“Texas vodka? Man, that doesn’t even go together.”
That was the reaction Tito Beveridge—yes, that’s his name—got when he started trying to peddle his brew, Tito’s Handmade Vodka, created in small batches in pot stills in Austin, Texas’s first and oldest legal distillery.
You couldn’t blame those liquor-store owners. Texas means beer (Shiner Bock or Lone Star). Texas is for drinkers who want their liquor dark. Not only was this Texas-made vodka, it was made from corn. Not potato. But taste won them over, and Tito’s taste has been winning over vodka drinkers ever since.
Cool story, huh? Here’s another one.
Up around Denver, Colorado, a volunteer firefighter named Jess Graber helped put out a fire that had broken out in the barn of his neighbor, George Stranahan. Turns out, they loved a good whiskey—dark whiskey, not clear vodka. With help from master distiller Jake Norris, who was born in a hippie commune in northern Arizona, they have been turning out small batches of Stranahan’s Colorado Whiskey, made from 100-percent malted barley (some of that grown in the Rockies). This excellent whiskey is meant for sipping, with maybe a splash of water. “It’s Colorado’s first whiskey ever, since the beginning of time,” says Norris, but thinks to add, “Legally, at least.”
Drinking across the West has changed. Those micro-beer breweries (think Free State in Lawrence, Kansas; Barrio in Tucson, Arizona; or Kettle House in Missoula, Montana) and those fun vineyards (even the late Fess Parker, Davy Crockett himself, started his namesake and award-winning winery in Los Olivos, California) have inspired whiskey distillers. At least in Texas and Colorado.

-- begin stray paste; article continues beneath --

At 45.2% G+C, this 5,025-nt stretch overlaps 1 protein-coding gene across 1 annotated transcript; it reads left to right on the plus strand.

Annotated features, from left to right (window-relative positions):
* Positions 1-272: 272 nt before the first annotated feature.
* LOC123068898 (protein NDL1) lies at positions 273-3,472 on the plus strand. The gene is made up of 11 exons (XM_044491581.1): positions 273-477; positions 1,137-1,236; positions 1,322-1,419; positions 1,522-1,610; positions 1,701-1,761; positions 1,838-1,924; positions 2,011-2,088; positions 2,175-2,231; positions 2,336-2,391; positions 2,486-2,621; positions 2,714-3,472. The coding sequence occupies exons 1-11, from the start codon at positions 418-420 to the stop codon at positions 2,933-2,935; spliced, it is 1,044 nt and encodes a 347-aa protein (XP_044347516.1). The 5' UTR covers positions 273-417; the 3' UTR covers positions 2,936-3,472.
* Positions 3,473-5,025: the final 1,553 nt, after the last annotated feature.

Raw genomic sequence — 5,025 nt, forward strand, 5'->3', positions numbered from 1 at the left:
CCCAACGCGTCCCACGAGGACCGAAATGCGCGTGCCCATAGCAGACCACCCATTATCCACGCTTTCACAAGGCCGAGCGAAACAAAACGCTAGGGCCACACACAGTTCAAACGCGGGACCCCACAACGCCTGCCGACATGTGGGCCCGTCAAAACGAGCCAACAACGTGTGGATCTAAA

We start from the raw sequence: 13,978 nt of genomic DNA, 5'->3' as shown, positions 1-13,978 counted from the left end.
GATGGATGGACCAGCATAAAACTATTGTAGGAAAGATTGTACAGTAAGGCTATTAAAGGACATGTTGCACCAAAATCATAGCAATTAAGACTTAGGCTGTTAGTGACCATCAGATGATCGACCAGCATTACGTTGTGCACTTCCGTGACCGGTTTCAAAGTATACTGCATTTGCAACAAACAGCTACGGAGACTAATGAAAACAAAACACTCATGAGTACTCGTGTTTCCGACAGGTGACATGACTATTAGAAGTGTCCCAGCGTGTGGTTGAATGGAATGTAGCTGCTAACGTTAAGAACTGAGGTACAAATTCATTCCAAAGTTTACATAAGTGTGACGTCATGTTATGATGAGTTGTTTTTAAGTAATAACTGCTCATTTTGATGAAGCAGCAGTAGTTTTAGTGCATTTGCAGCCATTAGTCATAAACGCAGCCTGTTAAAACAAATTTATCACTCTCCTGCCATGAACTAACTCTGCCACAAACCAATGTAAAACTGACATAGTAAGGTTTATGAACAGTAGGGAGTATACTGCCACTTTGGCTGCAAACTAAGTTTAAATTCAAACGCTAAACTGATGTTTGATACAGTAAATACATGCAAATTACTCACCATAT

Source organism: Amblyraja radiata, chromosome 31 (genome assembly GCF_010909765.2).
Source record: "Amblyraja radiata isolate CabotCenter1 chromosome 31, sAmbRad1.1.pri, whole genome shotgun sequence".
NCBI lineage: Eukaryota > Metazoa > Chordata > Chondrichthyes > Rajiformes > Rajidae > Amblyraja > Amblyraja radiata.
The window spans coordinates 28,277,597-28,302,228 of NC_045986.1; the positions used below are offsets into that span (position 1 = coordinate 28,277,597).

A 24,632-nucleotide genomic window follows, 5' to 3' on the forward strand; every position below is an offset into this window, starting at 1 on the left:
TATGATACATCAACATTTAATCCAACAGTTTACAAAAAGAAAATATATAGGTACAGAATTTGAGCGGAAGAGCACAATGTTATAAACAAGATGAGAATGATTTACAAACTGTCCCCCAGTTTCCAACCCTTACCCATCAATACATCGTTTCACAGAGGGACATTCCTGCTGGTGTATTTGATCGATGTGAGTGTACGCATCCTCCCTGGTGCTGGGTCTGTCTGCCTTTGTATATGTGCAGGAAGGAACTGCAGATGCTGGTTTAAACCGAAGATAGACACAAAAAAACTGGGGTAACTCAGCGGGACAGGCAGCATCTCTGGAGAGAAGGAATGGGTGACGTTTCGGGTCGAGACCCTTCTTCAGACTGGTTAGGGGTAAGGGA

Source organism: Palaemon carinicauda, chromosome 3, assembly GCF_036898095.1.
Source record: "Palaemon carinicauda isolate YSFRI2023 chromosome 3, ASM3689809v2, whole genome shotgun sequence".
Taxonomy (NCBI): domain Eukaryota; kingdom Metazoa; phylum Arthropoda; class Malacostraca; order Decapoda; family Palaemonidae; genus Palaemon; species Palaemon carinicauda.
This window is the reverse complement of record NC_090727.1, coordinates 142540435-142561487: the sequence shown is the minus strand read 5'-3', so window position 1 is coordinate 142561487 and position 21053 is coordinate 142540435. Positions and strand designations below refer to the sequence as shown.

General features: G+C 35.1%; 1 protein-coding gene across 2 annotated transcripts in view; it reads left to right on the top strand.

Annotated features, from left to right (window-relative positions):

Tito talks to me via telephone while walking his dogs.
He was looking for a new career, he says, and, since he’d made flavored vodkas for Christmas presents, he decided to become a distiller. Naturally, he had more experience than just putting habaneros or raspberries in store-bought vodkas.
“I used to brew beer in college,” he says. “Me and my roommates.”
That sparked a memory. I had friends who brewed beer in college, but that stuff was patently undrinkable. Of course, we drank it anyway.
Tito’s vodka is highly drinkable, distilled six times and made by the old-school method of pot stills. It isn’t flavored, but that corn goes down really smooth.
Why corn? “I thought, ‘I’ve got to make something I like to drink because I’ll be drinking it all the time.’” he says. “It just ended up that everybody seemed to like what I like.”
Everybody also seems to like Stranahan’s Colorado Whiskey. Jake Norris and I are sitting in the distillery in downtown Denver, sipping Stranahan’s. My kind of interview.
We’ve worked up a thirst after touring the distillery. The barley goes through a roller mill and then is mashed and boiled before being filtered and moved into a fermentizer. From there, it’s washed again and put in holding tanks, and transferred into Jake’s pride and joy: a custom-made Vendome Copper Co. combo pot and column still, blending the best methods of Scotch- and Bourbon-making. From there, the whiskey goes into charred, American white oak barrels, where it’s aged for at least two years. Then hand-bottled.
“This whiskey’s made by people,” Jake says. “Not by a mega-factory.”
Plus, Stranahan’s has a kick.
“I don’t want anything subtle about my whiskey,” he says. “I want it to punch you in the face.”
Don’t even suggest you use it as a mixer. That’s why his bottles come with “sipper caps.”
“If you spend 60 bucks on it,” he says, “I’ll be damned if you’re gonna mix Coke with it.”
I get the feeling that Tito Beveridge and Jake Norris love their jobs. And they should. They’ve helped change the way the West drinks.
“Don’t tell Jesse [Graber],” Jake says, “but this is something I’d do for free.”